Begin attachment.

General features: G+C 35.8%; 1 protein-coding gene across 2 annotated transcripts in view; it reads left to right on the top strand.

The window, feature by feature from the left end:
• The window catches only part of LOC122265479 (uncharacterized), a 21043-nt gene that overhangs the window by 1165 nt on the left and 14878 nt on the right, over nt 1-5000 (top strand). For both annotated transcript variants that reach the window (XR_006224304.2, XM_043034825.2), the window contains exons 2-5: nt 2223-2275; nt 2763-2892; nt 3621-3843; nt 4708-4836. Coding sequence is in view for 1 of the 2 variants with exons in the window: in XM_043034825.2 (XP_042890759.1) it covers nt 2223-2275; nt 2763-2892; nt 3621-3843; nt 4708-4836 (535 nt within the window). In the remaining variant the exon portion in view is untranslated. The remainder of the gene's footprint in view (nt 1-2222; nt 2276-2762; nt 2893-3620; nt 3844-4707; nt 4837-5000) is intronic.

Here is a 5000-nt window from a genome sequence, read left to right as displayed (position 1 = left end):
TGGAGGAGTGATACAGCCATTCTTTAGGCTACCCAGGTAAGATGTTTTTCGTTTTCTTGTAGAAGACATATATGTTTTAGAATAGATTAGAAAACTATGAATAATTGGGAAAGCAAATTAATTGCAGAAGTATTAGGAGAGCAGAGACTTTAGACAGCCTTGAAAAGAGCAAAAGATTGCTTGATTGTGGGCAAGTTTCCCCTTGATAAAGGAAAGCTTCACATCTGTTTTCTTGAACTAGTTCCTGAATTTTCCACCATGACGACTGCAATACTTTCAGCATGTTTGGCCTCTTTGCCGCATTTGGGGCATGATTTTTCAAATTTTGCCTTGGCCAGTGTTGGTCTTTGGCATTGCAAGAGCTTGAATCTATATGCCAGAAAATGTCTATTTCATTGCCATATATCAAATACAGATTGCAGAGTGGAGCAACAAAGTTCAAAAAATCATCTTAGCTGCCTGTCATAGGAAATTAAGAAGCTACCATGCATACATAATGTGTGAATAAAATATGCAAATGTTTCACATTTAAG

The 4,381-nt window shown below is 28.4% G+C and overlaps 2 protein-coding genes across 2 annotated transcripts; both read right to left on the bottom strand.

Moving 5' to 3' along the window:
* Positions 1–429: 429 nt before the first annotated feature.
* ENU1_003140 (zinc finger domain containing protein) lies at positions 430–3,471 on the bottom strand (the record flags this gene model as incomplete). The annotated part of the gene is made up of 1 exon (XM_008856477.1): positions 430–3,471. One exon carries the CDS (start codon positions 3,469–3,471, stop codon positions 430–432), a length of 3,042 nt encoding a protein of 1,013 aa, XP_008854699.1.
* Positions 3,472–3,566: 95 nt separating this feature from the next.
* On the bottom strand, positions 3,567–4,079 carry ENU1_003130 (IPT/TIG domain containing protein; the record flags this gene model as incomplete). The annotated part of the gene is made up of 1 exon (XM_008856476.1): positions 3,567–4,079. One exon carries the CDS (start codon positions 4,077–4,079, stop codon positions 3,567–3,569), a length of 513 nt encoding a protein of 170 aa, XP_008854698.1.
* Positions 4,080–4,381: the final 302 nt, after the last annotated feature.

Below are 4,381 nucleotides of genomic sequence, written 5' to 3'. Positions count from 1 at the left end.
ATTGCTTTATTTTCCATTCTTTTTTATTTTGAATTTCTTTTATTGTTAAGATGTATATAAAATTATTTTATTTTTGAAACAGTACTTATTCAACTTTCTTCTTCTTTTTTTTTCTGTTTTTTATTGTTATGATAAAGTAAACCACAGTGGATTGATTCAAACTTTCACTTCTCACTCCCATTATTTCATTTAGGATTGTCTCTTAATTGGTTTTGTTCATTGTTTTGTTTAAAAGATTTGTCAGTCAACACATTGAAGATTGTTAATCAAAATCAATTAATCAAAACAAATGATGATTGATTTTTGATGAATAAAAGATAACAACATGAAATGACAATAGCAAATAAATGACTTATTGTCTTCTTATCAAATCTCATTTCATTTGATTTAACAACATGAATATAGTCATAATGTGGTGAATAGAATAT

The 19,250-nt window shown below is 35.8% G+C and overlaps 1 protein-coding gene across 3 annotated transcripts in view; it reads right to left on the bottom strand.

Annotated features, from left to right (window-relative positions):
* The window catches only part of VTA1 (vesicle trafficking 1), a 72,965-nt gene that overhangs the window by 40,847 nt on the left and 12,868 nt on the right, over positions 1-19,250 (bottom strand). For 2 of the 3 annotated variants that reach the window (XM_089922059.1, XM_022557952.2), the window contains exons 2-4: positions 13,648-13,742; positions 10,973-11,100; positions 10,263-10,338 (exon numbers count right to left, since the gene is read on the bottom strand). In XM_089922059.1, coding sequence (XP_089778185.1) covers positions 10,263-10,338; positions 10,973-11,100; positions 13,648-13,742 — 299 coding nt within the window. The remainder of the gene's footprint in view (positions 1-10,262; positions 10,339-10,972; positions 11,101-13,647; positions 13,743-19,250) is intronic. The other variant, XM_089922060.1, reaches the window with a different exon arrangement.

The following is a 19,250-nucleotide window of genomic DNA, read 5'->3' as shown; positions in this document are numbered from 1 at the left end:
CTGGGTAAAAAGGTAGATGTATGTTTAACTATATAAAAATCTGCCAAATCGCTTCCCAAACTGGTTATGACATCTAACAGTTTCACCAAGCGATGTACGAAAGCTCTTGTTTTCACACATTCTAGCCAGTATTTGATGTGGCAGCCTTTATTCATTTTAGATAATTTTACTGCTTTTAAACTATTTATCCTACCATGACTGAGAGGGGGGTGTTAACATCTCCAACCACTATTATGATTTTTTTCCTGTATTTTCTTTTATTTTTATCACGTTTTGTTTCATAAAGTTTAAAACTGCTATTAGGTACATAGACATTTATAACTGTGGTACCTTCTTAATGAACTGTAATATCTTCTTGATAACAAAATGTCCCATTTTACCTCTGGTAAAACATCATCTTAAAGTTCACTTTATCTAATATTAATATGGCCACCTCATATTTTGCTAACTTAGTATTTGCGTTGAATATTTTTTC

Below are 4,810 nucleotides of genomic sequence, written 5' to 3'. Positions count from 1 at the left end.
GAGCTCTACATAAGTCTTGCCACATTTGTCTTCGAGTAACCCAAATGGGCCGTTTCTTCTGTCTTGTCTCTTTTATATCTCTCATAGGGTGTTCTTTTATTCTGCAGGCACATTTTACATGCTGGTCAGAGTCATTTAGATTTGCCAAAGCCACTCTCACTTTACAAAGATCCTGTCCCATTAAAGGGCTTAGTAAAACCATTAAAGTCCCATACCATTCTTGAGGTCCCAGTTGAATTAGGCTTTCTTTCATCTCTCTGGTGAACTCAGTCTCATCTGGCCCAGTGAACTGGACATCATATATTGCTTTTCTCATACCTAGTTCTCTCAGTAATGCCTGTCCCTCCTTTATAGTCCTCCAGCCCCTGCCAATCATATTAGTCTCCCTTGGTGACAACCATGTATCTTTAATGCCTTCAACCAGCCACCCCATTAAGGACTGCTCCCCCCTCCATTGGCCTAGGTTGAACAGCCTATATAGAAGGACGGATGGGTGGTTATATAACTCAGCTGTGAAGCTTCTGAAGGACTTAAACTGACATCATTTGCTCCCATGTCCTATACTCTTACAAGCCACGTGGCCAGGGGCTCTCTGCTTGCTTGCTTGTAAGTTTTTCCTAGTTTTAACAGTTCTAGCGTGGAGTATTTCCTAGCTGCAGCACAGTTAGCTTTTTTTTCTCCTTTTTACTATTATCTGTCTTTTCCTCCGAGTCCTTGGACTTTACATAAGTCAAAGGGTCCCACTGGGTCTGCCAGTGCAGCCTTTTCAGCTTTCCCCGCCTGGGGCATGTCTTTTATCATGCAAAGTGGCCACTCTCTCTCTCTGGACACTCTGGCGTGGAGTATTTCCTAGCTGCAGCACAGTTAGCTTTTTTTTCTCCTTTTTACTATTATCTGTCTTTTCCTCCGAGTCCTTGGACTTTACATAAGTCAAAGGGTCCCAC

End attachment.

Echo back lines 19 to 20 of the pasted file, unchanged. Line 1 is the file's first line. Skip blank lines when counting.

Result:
CTGGGTAAAAAGGTAGATGTATGTTTAACTATATAAAAATCTGCCAAATCGCTTCCCAAACTGGTTATGACATCTAACAGTTTCACCAAGCGATGTACGAAAGCTCTTGTTTTCACACATTCTAGCCAGTATTTGATGTGGCAGCCTTTATTCATTTTAGATAATTTTACTGCTTTTAAACTATTTATCCTACCATGACTGAGAGGGGGGTGTTAACATCTCCAACCACTATTATGATTTTTTTCCTGTATTTTCTTTTATTTTTATCACGTTTTGTTTCATAAAGTTTAAAACTGCTATTAGGTACATAGACATTTATAACTGTGGTACCTTCTTAATGAACTGTAATATCTTCTTGATAACAAAATGTCCCATTTTACCTCTGGTAAAACATCATCTTAAAGTTCACTTTATCTAATATTAATATGGCCACCTCATATTTTGCTAACTTAGTATTTGCGTTGAATATTTTTTC

Below are 4,810 nucleotides of genomic sequence, written 5' to 3'. Positions count from 1 at the left end.